I have another thread detailing the failure of a group of Flame Tetra in my quarantine tank.
If can be found here: http://www.tropicalfishkeeping.com/t...ing-no-131012/
Basically, I got a group of flame tetra, put them in quarantine and they've been dying mysteriously one or two per day for the last week.
I've been home all day today and have really had a chance to study the last 3 fish and I am now wondering if it is possible that one fish has managed to harass 11 other fish to death in less than a week.
He's a real jerk, the other two fish must stay down near the sand, over by the wall, under the heater or he goes ballistic and chases them mercilessly.
Staying where they are put isn't necessarily a guarantee of being left alone, he seems to go over to try and shoal with them and after a minute or two flips out and gets belligerent again.
Has anyone heard or experienced this?
Just to clarify, we are now discussing a new batch of fish, none from the first [I read through the other thread just now]? And they are in a 10g QT. What substances if any have gone in the water (include your water conditioner brand)?
A couple of things suggest themselves. First, Flame Tetra are commercially raised (not wild caught) so this often makes a difference. Depending where they came from, they could just be no good. I have acquired tetra like this and lost half of them within a couple days. I never have this problem with wild caught fish, or fish from certain dealers. After many such experiences, it makes me wonder.
Second, mention was made of dwarf gourami being in the QT previously; is this fish healthy? These are notorious for carrying health issues, particularly a virus that can affect other fish, and there is no cure for any virus.
Third, fish under stress that is significant can turn very nasty, so this is not a surprise. It is this particular fish's way of dealing with the stress; the others are lying inactive. But the source could be the same.
Fourth, with no external signs, I would suspect an internal protozoan. This is getting common it seems. Feeding new fish for 2 weeks (in QT) with a medicated food is the best way to deal with this. I have used metronidazole. Seachem make it pure, and there is another product called Metro+ that has it. You mix either of these with flake food in a zip-lock bag, a week's supply, then feed it daily.
I may have more after your response to the above questions.
I got 6, but was impatient and added 8 more.
1 died the first night, leaving me with 5.
The morning of the next day all 5 were still alive, and the fish store called and said that my others were in.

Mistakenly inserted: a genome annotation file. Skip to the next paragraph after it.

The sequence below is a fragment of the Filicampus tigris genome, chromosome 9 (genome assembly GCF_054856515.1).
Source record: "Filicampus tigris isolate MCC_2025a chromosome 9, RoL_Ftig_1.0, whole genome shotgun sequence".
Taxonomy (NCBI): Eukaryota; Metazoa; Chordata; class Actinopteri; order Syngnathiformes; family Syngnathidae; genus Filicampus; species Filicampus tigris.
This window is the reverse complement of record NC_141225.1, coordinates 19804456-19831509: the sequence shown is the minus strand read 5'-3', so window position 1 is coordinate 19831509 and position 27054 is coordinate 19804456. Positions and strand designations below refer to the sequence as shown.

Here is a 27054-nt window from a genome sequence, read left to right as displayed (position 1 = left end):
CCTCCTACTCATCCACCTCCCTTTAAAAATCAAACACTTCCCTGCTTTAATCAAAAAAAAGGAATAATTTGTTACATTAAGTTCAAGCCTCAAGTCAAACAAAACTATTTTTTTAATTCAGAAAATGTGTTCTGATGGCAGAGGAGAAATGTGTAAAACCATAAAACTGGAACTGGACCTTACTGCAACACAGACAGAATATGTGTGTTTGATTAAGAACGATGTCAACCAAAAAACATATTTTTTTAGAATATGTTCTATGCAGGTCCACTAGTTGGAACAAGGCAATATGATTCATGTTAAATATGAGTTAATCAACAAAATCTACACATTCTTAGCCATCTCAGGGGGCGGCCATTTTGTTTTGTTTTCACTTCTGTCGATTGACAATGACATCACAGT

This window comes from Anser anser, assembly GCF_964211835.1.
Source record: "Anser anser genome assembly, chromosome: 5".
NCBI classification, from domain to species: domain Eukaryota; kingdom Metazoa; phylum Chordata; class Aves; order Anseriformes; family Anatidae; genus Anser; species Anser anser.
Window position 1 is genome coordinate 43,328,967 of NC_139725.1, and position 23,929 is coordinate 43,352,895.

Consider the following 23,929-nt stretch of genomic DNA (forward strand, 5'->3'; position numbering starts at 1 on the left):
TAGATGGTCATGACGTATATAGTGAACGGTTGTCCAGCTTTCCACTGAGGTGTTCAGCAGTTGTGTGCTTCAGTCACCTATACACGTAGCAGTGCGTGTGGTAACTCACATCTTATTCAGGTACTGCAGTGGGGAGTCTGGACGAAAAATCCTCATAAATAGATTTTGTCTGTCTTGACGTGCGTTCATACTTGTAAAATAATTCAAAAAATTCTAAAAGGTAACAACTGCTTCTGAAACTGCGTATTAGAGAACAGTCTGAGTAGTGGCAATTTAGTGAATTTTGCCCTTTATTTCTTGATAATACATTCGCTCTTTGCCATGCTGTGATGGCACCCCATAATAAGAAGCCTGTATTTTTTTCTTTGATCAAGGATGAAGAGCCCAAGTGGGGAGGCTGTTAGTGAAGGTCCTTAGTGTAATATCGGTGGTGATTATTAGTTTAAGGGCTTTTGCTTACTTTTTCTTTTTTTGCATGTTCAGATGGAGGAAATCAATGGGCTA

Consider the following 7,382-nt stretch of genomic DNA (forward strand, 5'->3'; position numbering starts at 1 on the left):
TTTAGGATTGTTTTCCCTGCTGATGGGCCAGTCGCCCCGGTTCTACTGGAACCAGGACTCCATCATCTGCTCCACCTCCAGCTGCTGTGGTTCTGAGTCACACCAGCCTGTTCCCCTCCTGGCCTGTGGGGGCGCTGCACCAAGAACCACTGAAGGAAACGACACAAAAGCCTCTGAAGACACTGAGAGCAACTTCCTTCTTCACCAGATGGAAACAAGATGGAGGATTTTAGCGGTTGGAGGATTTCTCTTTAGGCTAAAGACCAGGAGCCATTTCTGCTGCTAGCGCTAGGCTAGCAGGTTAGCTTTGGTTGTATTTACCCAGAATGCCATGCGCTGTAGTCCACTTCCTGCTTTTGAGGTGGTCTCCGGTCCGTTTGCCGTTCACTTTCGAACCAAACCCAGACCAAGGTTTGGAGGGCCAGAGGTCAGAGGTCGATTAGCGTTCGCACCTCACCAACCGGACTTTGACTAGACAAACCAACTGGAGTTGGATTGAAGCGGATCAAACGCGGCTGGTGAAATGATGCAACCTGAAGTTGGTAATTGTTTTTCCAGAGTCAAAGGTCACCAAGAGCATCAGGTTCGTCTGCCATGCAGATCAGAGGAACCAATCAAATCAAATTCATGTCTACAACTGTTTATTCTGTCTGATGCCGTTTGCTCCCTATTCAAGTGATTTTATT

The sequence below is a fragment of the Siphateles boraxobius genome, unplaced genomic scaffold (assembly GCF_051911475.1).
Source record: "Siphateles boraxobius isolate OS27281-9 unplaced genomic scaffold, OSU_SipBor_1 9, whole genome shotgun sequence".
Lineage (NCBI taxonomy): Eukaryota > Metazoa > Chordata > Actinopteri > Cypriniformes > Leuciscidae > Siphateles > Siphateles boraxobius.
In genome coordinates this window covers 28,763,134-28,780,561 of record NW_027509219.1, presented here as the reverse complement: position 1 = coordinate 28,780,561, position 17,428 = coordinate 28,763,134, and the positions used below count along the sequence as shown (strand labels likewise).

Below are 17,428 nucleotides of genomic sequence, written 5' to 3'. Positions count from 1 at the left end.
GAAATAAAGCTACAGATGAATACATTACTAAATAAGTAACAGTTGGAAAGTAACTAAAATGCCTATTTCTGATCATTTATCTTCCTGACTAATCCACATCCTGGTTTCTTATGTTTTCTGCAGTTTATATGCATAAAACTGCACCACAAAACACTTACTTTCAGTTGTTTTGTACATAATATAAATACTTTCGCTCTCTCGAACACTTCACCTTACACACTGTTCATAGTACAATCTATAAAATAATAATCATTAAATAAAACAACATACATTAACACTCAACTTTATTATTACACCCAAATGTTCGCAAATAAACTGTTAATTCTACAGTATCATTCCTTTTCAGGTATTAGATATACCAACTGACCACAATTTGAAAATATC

I picked them up after work, but when I got home 2 more of the original 6 were dead.
I SHOULD have taken the other 8 back, but I was overly eager and added them anyway thinking that I had a stress/aggression problem and that the additional fish might mitigate it.
That was Tuesday, as of right now I have 3 fish remaining, one of whom is a total jerk, the other two of whom do not really look at all well.
I do not know in which batch the current survivors originated, but there was one fish in the first group that seemed more aggressive than the others, but I don't know that he's the current bully.
They all came from the same store, who get all their fish from the same supplier, so they most likely came from the same breeder as they were all the same size, and came in one week apart.
I doubt its bullying, but you can always quarantine the bully in a bucket with an airstone and see if the others survive.
However, in all likely-hood, there might be something else in the tank that's affecting them. Tetra can be sensitive to a chemicals in the tank.
As Byron said, it could also be something internal, feeding medicated food is a good idea, even if the population has dwindled to three.
Well, now there are 2 :-(
The gourami was quarantined for 3 weeks and now resides in my 29 gallon with 12 corydoras and all seem fine.
As the tetras started dying the first night they were in the tank I would think that were this Dwarf Gourami Iridovirus and virulent enough to kill the tetras that quickly the corys would be ill as well by this point.
I will also point out that the gourami came out of the tank right before I began quarantining the tetras, they were in the water 30 minutes after he was out and he seems fine.
I use Aqueon water conditioner and have added nothing but aquarium salt (for an outbreak of ich) to the tank.
That was also my first experience with ich.
It is possible that the tetra themselves are carrying something. Does the store have any left, and if yes, do you know what state they are in? Have they had any losses at all?
The store says that they have no losses, nor have any been reported.
I will do another 50% WC and add no salt this time, I'll also up the temperature.
If the ich is still present as spots, increase the temp; but if no spots are visible, don't. Increasing the temp also adds stress, and if this is or may not be necessary, the less stress the more likely the last fish will survive.
I removed 5 gallons, added 3, and removed 5 more.
Convoluted, I know, but after the first 5 I couldn't get the siphon started again.
I'll do another WC tomorrow and that should have most of the salt out.
Both of the remaining fish have very faint white spots, so I upped the temp.
I also noticed that one fish has a red spot on his side, looks like some scales might be missing.
The two that remain seem to be getting on quite well, no chasing, shoaling up, swimming together.
I don't know.
I would increase the temp here.
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